“If thought corrupts language, language can also corrupt thought.”
Language, spoken or written, can be used for a wide array of purposes. It can be used to rally the troops, to spark a revolution, to righteously insult an asshole, to evoke laughter, or, most egregious of all, to deceive the masses.
George Orwell, in his classic essay Politics and the English Language, explores the different ways in which language can be mangled and manipulated to serve any end.
Excessive verbosity, for example, or the use of what he calls “dying metaphors,” “pretentious diction,” and “meaningless words” are all tactics used to hide the real purpose behind a message.
Words like phenomenon, element, individual (as noun), objective, categorical, effective, virtual, basic, primary, promote, constitute, exhibit, exploit, utilize, eliminate, liquidate, are used to dress up simple statements and give an air of scientific impartiality to biased judgments.
“This is certainly the case,” for example, is a phrase which can be used by politicians to comfort their citizens, but in reality, those making this kind of statement are far from certain about anything.
The media often manipulates language to make us fear something that is not a true threat, or to make us ignore something that is.
We are attracted to the eloquent and the loud without paying attention to the meaning which lurks behind their words.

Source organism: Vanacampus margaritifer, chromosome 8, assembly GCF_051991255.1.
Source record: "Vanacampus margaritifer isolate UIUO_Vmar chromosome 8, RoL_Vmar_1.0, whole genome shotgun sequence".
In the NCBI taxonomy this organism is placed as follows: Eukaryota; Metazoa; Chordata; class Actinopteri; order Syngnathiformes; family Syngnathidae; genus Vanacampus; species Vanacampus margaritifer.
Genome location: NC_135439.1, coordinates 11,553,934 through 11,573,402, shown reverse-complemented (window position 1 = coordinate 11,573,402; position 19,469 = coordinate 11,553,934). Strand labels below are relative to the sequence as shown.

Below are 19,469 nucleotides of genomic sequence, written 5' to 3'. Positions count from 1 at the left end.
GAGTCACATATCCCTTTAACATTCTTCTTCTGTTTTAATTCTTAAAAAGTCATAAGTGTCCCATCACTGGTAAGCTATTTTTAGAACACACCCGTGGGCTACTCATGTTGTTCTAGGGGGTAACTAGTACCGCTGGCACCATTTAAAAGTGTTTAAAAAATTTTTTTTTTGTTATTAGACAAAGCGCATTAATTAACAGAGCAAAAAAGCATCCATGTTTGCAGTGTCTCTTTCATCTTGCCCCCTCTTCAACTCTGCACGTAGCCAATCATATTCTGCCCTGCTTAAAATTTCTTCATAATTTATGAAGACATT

Politicians with their backs against the wall can save themselves with a few patriotic-sounding phrases and fiery speeches, even if their words are vacuous.
It’s all for show.
When one watches some tired hack on the platform mechanically repeating familiar phrases — bestial atrocities, iron heel, blood-stained tyranny, free peoples of the world, stand shoulder to shoulder — one often has a curious feeling that one is not watching a live human being but some kind of dummy: a feeling which suddenly becomes stronger at moments when the light catches the speaker’s spectacles and turns them into blank discs which seem to have no eyes behind them.
On the Purpose of “Political Language”
Political language — and with variations this is true of all political parties, from Conservatives to Anarchists — is designed to make lies sound truthful and murder respectable, and to give an appearance of solidity to pure wind.
Orwell’s view was that political language had to become detached from ordinary English because if it didn’t, its stupidity and malevolence would become painfully obvious.
Defenceless villages are bombarded from the air,the inhabitants driven out into the countryside, the cattle machine-gunned, the huts set on fire with incendiary bullets: this is called pacification. Millions of peasants are robbed of their farms and set trudging along the roads with no more than they can carry: this is called transfer of population or rectification of frontiers. People are imprisoned for years without trial, or shot in the back of the neck or sent to die of scurvy in Arctic lumber camps: this is called elimination of unreliable elements.
Such phraseology is needed if one wants to name things without calling up mental pictures of them.
Language turns to abstractions rather than simple, vivid images of what the speaker is really saying when he or she is trying to deceive others.
This reminds me of Aldous Huxley’s point that, “The propagandist’s purpose is to make one set of people forget that certain other sets of people are human.”